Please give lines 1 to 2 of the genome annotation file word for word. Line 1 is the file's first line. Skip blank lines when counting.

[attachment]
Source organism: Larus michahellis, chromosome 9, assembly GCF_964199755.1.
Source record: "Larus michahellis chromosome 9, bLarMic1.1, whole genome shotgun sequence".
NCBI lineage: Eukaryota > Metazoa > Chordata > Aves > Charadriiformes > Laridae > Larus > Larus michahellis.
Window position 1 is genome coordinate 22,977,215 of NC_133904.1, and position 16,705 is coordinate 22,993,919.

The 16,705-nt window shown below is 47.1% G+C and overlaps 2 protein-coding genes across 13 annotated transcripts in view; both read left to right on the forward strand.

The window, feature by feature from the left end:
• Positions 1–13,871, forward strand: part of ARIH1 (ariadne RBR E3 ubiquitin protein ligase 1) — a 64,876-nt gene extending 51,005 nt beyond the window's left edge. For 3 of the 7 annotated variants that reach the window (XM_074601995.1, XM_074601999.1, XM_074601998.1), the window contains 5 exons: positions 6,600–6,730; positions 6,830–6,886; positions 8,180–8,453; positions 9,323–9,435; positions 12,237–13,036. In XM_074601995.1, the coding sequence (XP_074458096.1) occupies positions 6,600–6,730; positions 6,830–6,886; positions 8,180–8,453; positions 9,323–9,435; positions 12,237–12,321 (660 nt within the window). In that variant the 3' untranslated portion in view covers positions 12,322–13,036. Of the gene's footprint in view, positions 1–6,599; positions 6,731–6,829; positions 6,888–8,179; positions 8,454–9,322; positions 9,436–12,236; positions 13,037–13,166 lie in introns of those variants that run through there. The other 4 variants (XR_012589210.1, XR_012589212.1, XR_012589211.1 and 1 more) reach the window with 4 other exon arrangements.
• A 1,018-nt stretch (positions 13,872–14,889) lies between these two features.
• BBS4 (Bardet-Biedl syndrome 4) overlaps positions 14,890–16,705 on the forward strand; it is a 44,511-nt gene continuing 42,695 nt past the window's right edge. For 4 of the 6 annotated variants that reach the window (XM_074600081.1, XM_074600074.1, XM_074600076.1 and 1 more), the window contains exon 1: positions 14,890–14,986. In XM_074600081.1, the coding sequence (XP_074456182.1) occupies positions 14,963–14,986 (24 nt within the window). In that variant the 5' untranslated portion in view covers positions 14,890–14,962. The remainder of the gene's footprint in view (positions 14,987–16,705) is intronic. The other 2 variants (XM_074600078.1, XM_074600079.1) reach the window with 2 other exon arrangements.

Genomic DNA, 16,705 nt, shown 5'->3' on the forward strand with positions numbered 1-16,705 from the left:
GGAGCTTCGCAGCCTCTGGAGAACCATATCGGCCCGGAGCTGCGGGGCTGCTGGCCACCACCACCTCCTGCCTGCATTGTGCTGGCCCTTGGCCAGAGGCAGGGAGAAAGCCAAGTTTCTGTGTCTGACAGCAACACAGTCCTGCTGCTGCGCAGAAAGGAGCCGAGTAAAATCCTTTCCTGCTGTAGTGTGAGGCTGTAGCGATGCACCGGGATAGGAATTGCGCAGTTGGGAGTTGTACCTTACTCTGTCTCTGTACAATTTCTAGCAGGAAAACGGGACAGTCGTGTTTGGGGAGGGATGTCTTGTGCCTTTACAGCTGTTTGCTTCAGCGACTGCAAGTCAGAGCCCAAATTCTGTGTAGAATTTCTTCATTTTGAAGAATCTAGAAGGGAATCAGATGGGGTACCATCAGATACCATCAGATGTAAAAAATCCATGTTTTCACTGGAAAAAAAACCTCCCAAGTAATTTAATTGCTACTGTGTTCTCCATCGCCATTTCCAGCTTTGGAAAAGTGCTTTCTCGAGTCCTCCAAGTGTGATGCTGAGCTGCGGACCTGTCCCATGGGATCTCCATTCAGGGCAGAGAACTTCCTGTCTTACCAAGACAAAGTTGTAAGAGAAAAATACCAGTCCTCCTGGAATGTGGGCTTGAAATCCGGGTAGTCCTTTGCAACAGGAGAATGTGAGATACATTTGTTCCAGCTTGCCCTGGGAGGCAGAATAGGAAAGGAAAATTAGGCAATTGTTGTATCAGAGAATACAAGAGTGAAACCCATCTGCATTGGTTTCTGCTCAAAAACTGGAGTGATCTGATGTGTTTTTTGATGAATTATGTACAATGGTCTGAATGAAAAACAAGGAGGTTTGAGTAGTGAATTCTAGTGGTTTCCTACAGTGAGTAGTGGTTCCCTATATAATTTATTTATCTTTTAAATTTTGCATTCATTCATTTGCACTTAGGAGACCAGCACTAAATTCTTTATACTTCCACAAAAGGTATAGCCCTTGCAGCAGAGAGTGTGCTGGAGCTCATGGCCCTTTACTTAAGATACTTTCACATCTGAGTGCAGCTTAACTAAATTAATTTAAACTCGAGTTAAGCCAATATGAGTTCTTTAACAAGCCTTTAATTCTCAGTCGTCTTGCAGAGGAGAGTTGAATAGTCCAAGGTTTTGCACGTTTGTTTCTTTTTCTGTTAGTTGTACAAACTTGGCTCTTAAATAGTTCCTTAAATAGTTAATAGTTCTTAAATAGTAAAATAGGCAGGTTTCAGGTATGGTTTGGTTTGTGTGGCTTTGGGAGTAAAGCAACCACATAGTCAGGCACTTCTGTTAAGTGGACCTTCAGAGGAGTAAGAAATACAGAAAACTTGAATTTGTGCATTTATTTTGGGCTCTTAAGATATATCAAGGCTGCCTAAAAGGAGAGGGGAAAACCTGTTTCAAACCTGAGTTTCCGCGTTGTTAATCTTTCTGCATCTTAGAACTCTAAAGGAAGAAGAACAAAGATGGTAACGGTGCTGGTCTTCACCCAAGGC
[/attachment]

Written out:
Source organism: Larus michahellis, chromosome 9, assembly GCF_964199755.1.
Source record: "Larus michahellis chromosome 9, bLarMic1.1, whole genome shotgun sequence".